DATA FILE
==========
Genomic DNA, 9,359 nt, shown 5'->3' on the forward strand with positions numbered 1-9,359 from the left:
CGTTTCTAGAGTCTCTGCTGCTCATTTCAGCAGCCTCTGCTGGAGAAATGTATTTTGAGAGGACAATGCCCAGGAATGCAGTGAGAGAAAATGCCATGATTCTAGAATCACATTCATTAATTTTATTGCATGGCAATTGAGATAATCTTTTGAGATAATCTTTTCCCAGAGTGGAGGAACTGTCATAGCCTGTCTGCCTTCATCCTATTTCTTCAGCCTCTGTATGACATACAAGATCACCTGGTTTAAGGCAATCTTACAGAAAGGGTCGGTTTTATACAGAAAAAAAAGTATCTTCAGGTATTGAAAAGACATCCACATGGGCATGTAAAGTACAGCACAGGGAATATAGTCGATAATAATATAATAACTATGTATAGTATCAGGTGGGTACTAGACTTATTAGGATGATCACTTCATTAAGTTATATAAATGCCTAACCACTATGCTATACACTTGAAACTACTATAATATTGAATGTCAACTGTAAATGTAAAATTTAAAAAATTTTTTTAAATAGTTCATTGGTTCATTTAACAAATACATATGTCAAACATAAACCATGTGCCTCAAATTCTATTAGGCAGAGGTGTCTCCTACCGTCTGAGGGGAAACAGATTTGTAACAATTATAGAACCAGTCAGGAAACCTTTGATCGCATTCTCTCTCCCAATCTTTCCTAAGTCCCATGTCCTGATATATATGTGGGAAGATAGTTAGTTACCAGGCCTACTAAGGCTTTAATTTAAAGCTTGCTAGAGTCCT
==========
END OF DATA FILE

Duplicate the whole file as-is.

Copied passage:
Genomic DNA, 9,359 nt, shown 5'->3' on the forward strand with positions numbered 1-9,359 from the left:
CGTTTCTAGAGTCTCTGCTGCTCATTTCAGCAGCCTCTGCTGGAGAAATGTATTTTGAGAGGACAATGCCCAGGAATGCAGTGAGAGAAAATGCCATGATTCTAGAATCACATTCATTAATTTTATTGCATGGCAATTGAGATAATCTTTTGAGATAATCTTTTCCCAGAGTGGAGGAACTGTCATAGCCTGTCTGCCTTCATCCTATTTCTTCAGCCTCTGTATGACATACAAGATCACCTGGTTTAAGGCAATCTTACAGAAAGGGTCGGTTTTATACAGAAAAAAAAGTATCTTCAGGTATTGAAAAGACATCCACATGGGCATGTAAAGTACAGCACAGGGAATATAGTCGATAATAATATAATAACTATGTATAGTATCAGGTGGGTACTAGACTTATTAGGATGATCACTTCATTAAGTTATATAAATGCCTAACCACTATGCTATACACTTGAAACTACTATAATATTGAATGTCAACTGTAAATGTAAAATTTAAAAAATTTTTTTAAATAGTTCATTGGTTCATTTAACAAATACATATGTCAAACATAAACCATGTGCCTCAAATTCTATTAGGCAGAGGTGTCTCCTACCGTCTGAGGGGAAACAGATTTGTAACAATTATAGAACCAGTCAGGAAACCTTTGATCGCATTCTCTCTCCCAATCTTTCCTAAGTCCCATGTCCTGATATATATGTGGGAAGATAGTTAGTTACCAGGCCTACTAAGGCTTTAATTTAAAGCTTGCTAGAGTCCT